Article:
Recently on a project I was developing using the Zend Framework, I needed to validate a form using a CAPTCHA image.

CAPTCHA

For those who don’t know, CAPTCHA stands for Completely Automated Public Turing test to tell Computers and Humans Apart.

Here’s a list of what we need to do to get our instance of Zend_Captcha_Image up and running.

  1. Make sure we have GD installed.
  2. Make a new folder in our web directory with 777 permissions. This will store the generated CAPTCHA images.
  3. Write generateCaptcha() function
  4. Write validateCaptcha() function
  5. Show a quick example, bask in Zend Framework aided CAPTCHA awesomeness, and stop fearing robots until the Matrix comes true

1.) Make sure we have GD installed.

2.) Make CAPTCHA images folder

Create a folder in public/ directory to store image with write pwrmission I of course mean whatever folder your server is pointing to. This is so the captcha images can be accessible by HTTP request, for example through the folder http://www.your-site.com/public/images/captcha/

I hope you’re deep enough in the game for that to make sense. After you’ve made that folder, take note of it, for you’ll use it in step 3.

3.) Write generateCaptcha() function


  1. //generates an instance of Zend_Captcha
  2. //returns ID of captcha session
  3. function generateCaptcha() {
  4. $captcha = new Zend_Captcha_Image();
  5. $captcha->setTimeout(’300′)
  6. ->setWordLen(’6′)
  7. ->setHeight(’80′)
  8. ->setFont(‘/path/to/your/fontFile.ttf’)
  9. ->setImgDir(‘/path/to/your/image/captchaDirectory’);
  10. $captcha->generate();    //command to generate session + create image
  11. return $captcha->getId();   //returns the ID given to session & image
  12. }   //end function generateCaptcha

So, let’s go over this function. First we instantiated a new Object of class Zend_Captcha_Image. Then we used it’s functions to feed it some basic information. $captcha->setTimeout(’300′) sets the time the session will stay active, in seconds. So, upon loading the form, the user has 5 minutes to respond. ->setWordLen(’6′), pretty obviously sets how many characters are used in the CAPTCHA image. 6 is pretty decent, as shown in the example above. ->setHeight(’80′) sets the heigh of the image. The default may be good for you; I only chose it because my font file was a bit big.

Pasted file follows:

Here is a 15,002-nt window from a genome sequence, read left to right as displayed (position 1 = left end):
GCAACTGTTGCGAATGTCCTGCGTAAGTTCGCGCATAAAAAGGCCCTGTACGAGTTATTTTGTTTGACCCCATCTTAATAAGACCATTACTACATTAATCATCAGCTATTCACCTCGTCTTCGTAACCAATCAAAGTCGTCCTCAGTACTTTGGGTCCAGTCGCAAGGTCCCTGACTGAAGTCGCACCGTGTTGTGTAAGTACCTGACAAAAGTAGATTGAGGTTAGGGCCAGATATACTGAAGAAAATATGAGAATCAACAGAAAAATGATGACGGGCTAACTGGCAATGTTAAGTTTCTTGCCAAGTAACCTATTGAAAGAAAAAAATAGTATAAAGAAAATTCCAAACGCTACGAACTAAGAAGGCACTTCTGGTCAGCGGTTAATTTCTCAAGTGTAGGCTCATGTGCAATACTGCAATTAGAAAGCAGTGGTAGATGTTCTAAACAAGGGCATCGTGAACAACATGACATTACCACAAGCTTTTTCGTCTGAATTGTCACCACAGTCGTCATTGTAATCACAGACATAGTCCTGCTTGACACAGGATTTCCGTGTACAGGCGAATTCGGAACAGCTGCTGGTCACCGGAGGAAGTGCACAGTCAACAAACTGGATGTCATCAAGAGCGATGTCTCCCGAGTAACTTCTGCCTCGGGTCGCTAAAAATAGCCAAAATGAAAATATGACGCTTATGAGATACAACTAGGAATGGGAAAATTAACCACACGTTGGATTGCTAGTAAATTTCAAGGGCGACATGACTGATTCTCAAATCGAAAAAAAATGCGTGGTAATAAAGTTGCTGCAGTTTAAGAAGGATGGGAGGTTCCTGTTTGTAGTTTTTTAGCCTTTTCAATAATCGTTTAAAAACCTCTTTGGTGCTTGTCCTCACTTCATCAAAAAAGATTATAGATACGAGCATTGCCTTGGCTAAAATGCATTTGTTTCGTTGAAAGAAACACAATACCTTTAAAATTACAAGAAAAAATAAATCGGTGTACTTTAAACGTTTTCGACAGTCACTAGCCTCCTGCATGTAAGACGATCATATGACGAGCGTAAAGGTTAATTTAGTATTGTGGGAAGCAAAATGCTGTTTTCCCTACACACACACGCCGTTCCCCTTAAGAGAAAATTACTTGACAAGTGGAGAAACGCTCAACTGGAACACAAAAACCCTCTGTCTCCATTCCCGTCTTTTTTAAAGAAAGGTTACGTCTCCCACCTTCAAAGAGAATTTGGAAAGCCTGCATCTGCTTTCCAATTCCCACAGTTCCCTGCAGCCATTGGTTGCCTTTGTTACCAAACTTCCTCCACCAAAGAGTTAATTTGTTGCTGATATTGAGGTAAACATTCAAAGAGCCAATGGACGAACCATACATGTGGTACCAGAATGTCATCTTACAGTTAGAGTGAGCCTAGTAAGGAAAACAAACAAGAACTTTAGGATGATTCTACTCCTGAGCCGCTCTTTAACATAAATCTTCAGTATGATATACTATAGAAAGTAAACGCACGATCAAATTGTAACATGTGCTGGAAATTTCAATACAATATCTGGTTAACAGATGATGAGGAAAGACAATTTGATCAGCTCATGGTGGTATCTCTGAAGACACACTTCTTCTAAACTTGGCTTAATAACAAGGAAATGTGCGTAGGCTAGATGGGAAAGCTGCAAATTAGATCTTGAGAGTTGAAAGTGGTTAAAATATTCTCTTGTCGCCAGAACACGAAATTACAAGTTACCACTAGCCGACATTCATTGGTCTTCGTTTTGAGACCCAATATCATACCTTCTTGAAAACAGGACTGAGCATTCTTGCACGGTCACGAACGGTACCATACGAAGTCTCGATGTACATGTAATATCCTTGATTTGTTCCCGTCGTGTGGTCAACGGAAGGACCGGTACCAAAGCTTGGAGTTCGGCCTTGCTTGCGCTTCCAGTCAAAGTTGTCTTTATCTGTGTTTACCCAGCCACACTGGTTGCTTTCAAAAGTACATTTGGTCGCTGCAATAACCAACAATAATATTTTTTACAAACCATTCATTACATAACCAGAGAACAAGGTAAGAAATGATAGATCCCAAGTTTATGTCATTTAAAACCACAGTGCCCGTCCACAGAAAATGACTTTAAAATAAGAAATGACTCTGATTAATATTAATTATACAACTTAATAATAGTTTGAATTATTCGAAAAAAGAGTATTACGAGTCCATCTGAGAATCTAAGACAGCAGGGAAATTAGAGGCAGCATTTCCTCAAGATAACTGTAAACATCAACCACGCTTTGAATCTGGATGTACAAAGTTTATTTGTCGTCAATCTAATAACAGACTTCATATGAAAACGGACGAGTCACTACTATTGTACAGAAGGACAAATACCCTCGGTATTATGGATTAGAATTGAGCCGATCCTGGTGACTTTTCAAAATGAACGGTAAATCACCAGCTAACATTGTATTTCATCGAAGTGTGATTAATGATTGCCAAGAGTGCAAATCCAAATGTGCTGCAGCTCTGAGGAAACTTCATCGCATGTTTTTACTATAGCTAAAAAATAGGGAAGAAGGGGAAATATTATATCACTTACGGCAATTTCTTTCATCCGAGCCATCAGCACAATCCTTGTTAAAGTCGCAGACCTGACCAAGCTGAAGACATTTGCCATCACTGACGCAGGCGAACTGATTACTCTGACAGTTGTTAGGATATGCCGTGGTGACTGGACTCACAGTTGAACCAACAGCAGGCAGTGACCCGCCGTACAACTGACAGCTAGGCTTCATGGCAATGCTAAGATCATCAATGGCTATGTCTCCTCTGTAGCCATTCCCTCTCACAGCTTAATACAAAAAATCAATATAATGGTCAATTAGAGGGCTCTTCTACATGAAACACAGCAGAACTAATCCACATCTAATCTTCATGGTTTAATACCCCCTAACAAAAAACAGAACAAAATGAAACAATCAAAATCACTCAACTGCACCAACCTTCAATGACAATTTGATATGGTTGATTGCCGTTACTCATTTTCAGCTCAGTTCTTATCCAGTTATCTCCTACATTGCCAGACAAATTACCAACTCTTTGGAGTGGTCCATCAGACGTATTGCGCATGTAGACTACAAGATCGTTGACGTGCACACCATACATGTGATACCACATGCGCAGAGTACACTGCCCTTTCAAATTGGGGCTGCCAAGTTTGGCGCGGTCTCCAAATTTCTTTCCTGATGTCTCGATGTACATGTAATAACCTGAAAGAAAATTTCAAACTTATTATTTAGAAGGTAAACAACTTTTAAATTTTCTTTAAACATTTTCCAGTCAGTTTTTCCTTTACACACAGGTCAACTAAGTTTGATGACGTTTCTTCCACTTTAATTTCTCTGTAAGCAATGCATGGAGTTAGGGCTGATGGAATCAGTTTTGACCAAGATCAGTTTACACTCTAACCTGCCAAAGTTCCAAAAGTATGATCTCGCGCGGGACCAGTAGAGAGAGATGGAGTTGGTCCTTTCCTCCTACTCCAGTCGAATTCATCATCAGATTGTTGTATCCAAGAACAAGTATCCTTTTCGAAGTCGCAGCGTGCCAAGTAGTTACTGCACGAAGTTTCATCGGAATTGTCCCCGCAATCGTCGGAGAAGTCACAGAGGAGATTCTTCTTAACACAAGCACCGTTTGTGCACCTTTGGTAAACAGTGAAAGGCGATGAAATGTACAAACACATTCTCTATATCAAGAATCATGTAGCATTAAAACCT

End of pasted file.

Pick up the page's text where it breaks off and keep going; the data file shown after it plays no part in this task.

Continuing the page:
->setFont(‘/path/to/your/fontFile.ttf’) points to which font you want to use for the image. I’d recommend a san serif font, as others may be too hard for humans to read. Do a quick google search for .ttf files, you should find one online without too much trouble. Contact me if you want one that I used though!

Finally, ->setImgDir(‘/path/to/your/image/captchaDirectory’) should point to the directory you created in step 2.

Let’s talk abit about what the Zend Framework is doing for us with the generate(); command. Basically, it makes a random string of numbers and lower case letters and makes an image out of this using your font and some GD trickery/artistry to make it look funny, and more importantly – (even more) non robot readable. Then, it stores all the information in a session called up by…

4.) Write validateCaptcha() function


  1. //validates captcha response
  2. function validateCaptcha($captcha) {
  3. $captchaId = $captcha[‘id’];
  4. $captchaInput = $captcha[‘input’];
  5. $captchaSession = new Zend_Session_Namespace(‘Zend_Form_Captcha_’ . $captchaId);
  6. $captchaIterator = $captchaSession->getIterator();
  7. $captchaWord = $captchaIterator[‘word’];
  8. if( $catchaWord ) {
  9. if( $captchaInput != $captchaWord ){
  10. return false;
  11. } else {
  12. return true;
  13. }
  14. } else {
  15. return false;
  16. }
  17. }

vaidateCaptcha() is pretty simple as well. First, you get data sent by the form through the function in $captcha, an array you set up in the controller later on. It contains 2 pieces of information, – the CAPTCHA session’s id, and what the user (hopefully human!) entered into the form. Using the id, it accesses the session, and gets the correct word. The word is compared to what the input entered, and the function returns appropriately.

5.) This is where you make it clap

Here’s a quick example of what the code would look like in the backend + frontend. I’ll write the code using Zend’s MVC standards if someone requests, but I think you guys can figure this out.

  1. //setup CAPTCHA
  2. $captchaId = generateCaptcha();        //generates CAPTCHA image and session, returns session’s ID
  3. if( isset($_POST[‘captcha’]) ) {       //if a post value is sent, process form
  4. $captcha = $_POST[‘captcha’];     //get array sent in $_POST form
  5. if( validateCaptcha($captcha) ) {
  6. //if a true value is sent, process form
  7. } else {
  8. //captcha invalid, text doesn’t match
  9. }
  10. }

And now the frontend.

  1. <!–?=$_SERVER[‘PHP_SELF’] ?–><form action=”<?=$_SERVER['PHP_SELF'] ?>” method=”POST”>
  2. <img src=”/your/captchaDirectory/<!–?=$captchaId ?–><?=$captchaId ?>.png” alt=”"/><br />
  3. What‘s the word above say? <input />
  4. <input value=”<!–?=$captchaId ?–><?=$captchaId ?>”/>
  5. <input value=”test me”/>

</form>